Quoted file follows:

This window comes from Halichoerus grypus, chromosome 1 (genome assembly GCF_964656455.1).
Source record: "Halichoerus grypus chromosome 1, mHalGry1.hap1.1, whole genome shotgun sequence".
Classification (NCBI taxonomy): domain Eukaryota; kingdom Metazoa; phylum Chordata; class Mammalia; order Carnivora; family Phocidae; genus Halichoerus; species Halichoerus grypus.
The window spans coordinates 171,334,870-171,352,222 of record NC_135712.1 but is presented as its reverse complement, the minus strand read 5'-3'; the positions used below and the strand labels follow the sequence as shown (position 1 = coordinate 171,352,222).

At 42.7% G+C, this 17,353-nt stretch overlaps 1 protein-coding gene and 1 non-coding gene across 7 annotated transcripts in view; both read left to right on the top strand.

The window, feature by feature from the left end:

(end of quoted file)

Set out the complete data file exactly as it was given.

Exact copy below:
This window comes from Halichoerus grypus, chromosome 1 (genome assembly GCF_964656455.1).
Source record: "Halichoerus grypus chromosome 1, mHalGry1.hap1.1, whole genome shotgun sequence".
Classification (NCBI taxonomy): domain Eukaryota; kingdom Metazoa; phylum Chordata; class Mammalia; order Carnivora; family Phocidae; genus Halichoerus; species Halichoerus grypus.
The window spans coordinates 171,334,870-171,352,222 of record NC_135712.1 but is presented as its reverse complement, the minus strand read 5'-3'; the positions used below and the strand labels follow the sequence as shown (position 1 = coordinate 171,352,222).

At 42.7% G+C, this 17,353-nt stretch overlaps 1 protein-coding gene and 1 non-coding gene across 7 annotated transcripts in view; both read left to right on the top strand.

The window, feature by feature from the left end: